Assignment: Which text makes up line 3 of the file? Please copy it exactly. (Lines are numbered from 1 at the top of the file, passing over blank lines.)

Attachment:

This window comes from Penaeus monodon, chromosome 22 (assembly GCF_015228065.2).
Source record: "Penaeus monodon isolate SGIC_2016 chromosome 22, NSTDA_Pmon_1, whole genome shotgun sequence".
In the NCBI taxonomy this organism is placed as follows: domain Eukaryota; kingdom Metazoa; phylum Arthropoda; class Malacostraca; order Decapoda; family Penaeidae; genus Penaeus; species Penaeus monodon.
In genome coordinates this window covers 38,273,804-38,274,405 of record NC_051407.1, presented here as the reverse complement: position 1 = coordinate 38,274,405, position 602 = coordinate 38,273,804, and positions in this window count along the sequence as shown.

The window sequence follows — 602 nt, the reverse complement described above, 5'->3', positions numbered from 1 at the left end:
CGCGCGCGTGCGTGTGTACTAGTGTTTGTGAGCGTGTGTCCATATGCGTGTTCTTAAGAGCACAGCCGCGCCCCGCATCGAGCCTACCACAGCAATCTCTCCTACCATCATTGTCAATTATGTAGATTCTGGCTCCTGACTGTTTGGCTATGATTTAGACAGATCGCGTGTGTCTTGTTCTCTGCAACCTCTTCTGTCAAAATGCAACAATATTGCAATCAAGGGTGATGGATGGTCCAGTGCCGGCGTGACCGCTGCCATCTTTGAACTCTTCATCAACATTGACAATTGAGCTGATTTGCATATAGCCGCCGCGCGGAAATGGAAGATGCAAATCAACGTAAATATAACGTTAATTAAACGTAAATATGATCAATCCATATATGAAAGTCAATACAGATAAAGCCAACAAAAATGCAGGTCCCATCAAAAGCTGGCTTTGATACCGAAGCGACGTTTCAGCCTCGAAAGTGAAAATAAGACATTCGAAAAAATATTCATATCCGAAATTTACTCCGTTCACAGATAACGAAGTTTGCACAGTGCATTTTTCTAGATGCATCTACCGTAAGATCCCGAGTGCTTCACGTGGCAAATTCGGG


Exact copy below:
In the NCBI taxonomy this organism is placed as follows: domain Eukaryota; kingdom Metazoa; phylum Arthropoda; class Malacostraca; order Decapoda; family Penaeidae; genus Penaeus; species Penaeus monodon.